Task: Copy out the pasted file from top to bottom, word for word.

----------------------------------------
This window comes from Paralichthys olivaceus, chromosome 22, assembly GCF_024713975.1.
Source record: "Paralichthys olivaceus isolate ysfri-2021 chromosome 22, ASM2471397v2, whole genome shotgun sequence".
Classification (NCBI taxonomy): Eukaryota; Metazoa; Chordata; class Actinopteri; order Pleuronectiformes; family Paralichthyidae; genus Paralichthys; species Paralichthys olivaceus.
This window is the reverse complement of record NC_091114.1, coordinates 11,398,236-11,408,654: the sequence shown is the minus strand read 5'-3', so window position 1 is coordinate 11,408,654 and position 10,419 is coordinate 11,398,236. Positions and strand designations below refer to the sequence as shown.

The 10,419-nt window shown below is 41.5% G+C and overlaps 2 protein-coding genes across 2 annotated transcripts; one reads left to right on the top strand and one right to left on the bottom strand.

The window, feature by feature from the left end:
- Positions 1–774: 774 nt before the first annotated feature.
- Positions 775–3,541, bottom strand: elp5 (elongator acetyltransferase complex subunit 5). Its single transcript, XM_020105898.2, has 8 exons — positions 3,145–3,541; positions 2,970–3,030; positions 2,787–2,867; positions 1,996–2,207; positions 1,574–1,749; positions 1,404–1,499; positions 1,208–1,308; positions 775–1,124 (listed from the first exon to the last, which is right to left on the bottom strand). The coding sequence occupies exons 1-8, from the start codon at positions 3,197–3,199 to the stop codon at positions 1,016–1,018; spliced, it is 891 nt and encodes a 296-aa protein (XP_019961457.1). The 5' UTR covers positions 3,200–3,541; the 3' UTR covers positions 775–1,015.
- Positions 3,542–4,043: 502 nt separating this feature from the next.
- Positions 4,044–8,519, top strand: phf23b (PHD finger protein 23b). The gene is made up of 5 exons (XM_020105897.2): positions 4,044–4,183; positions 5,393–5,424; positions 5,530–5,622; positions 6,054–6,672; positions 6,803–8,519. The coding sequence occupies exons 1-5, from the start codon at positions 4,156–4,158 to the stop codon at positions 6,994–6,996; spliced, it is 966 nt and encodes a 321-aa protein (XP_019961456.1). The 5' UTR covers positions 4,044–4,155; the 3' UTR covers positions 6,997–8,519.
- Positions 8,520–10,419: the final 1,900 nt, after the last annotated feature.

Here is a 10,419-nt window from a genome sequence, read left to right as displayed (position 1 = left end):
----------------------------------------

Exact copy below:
This window comes from Paralichthys olivaceus, chromosome 22, assembly GCF_024713975.1.
Source record: "Paralichthys olivaceus isolate ysfri-2021 chromosome 22, ASM2471397v2, whole genome shotgun sequence".
Classification (NCBI taxonomy): Eukaryota; Metazoa; Chordata; class Actinopteri; order Pleuronectiformes; family Paralichthyidae; genus Paralichthys; species Paralichthys olivaceus.
This window is the reverse complement of record NC_091114.1, coordinates 11,398,236-11,408,654: the sequence shown is the minus strand read 5'-3', so window position 1 is coordinate 11,408,654 and position 10,419 is coordinate 11,398,236. Positions and strand designations below refer to the sequence as shown.

The 10,419-nt window shown below is 41.5% G+C and overlaps 2 protein-coding genes across 2 annotated transcripts; one reads left to right on the top strand and one right to left on the bottom strand.

The window, feature by feature from the left end:
- Positions 1–774: 774 nt before the first annotated feature.
- Positions 775–3,541, bottom strand: elp5 (elongator acetyltransferase complex subunit 5). Its single transcript, XM_020105898.2, has 8 exons — positions 3,145–3,541; positions 2,970–3,030; positions 2,787–2,867; positions 1,996–2,207; positions 1,574–1,749; positions 1,404–1,499; positions 1,208–1,308; positions 775–1,124 (listed from the first exon to the last, which is right to left on the bottom strand). The coding sequence occupies exons 1-8, from the start codon at positions 3,197–3,199 to the stop codon at positions 1,016–1,018; spliced, it is 891 nt and encodes a 296-aa protein (XP_019961457.1). The 5' UTR covers positions 3,200–3,541; the 3' UTR covers positions 775–1,015.
- Positions 3,542–4,043: 502 nt separating this feature from the next.
- Positions 4,044–8,519, top strand: phf23b (PHD finger protein 23b). The gene is made up of 5 exons (XM_020105897.2): positions 4,044–4,183; positions 5,393–5,424; positions 5,530–5,622; positions 6,054–6,672; positions 6,803–8,519. The coding sequence occupies exons 1-5, from the start codon at positions 4,156–4,158 to the stop codon at positions 6,994–6,996; spliced, it is 966 nt and encodes a 321-aa protein (XP_019961456.1). The 5' UTR covers positions 4,044–4,155; the 3' UTR covers positions 6,997–8,519.
- Positions 8,520–10,419: the final 1,900 nt, after the last annotated feature.

Here is a 10,419-nt window from a genome sequence, read left to right as displayed (position 1 = left end):